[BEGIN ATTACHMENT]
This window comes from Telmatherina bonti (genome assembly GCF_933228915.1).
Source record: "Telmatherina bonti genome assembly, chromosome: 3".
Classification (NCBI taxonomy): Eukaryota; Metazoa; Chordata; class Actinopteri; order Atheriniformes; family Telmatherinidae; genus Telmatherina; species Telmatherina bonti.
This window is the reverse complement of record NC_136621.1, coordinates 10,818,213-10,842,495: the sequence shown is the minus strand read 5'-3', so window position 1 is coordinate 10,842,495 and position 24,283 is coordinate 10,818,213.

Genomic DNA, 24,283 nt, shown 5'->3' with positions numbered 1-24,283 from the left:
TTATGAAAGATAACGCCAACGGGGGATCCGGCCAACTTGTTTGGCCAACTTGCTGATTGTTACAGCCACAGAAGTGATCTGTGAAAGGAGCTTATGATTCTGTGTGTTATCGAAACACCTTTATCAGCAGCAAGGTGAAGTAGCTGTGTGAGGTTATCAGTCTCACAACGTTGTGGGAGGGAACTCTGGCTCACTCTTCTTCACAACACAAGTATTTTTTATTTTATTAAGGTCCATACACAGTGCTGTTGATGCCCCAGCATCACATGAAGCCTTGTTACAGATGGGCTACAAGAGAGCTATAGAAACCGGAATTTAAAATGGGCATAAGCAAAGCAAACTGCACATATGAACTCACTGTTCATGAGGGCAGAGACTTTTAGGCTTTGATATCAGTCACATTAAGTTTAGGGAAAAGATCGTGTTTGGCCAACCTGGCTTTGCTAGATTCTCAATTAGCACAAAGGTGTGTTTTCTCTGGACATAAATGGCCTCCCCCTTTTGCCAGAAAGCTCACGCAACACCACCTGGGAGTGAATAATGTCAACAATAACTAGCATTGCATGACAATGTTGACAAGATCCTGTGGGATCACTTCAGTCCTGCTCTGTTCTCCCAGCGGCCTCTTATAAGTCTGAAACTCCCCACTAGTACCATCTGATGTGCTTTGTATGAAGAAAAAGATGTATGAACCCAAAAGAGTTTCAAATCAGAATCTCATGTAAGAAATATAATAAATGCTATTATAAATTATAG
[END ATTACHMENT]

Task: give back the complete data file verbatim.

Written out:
This window comes from Telmatherina bonti (genome assembly GCF_933228915.1).
Source record: "Telmatherina bonti genome assembly, chromosome: 3".
Classification (NCBI taxonomy): Eukaryota; Metazoa; Chordata; class Actinopteri; order Atheriniformes; family Telmatherinidae; genus Telmatherina; species Telmatherina bonti.
This window is the reverse complement of record NC_136621.1, coordinates 10,818,213-10,842,495: the sequence shown is the minus strand read 5'-3', so window position 1 is coordinate 10,842,495 and position 24,283 is coordinate 10,818,213.

Genomic DNA, 24,283 nt, shown 5'->3' with positions numbered 1-24,283 from the left:
TTATGAAAGATAACGCCAACGGGGGATCCGGCCAACTTGTTTGGCCAACTTGCTGATTGTTACAGCCACAGAAGTGATCTGTGAAAGGAGCTTATGATTCTGTGTGTTATCGAAACACCTTTATCAGCAGCAAGGTGAAGTAGCTGTGTGAGGTTATCAGTCTCACAACGTTGTGGGAGGGAACTCTGGCTCACTCTTCTTCACAACACAAGTATTTTTTATTTTATTAAGGTCCATACACAGTGCTGTTGATGCCCCAGCATCACATGAAGCCTTGTTACAGATGGGCTACAAGAGAGCTATAGAAACCGGAATTTAAAATGGGCATAAGCAAAGCAAACTGCACATATGAACTCACTGTTCATGAGGGCAGAGACTTTTAGGCTTTGATATCAGTCACATTAAGTTTAGGGAAAAGATCGTGTTTGGCCAACCTGGCTTTGCTAGATTCTCAATTAGCACAAAGGTGTGTTTTCTCTGGACATAAATGGCCTCCCCCTTTTGCCAGAAAGCTCACGCAACACCACCTGGGAGTGAATAATGTCAACAATAACTAGCATTGCATGACAATGTTGACAAGATCCTGTGGGATCACTTCAGTCCTGCTCTGTTCTCCCAGCGGCCTCTTATAAGTCTGAAACTCCCCACTAGTACCATCTGATGTGCTTTGTATGAAGAAAAAGATGTATGAACCCAAAAGAGTTTCAAATCAGAATCTCATGTAAGAAATATAATAAATGCTATTATAAATTATAG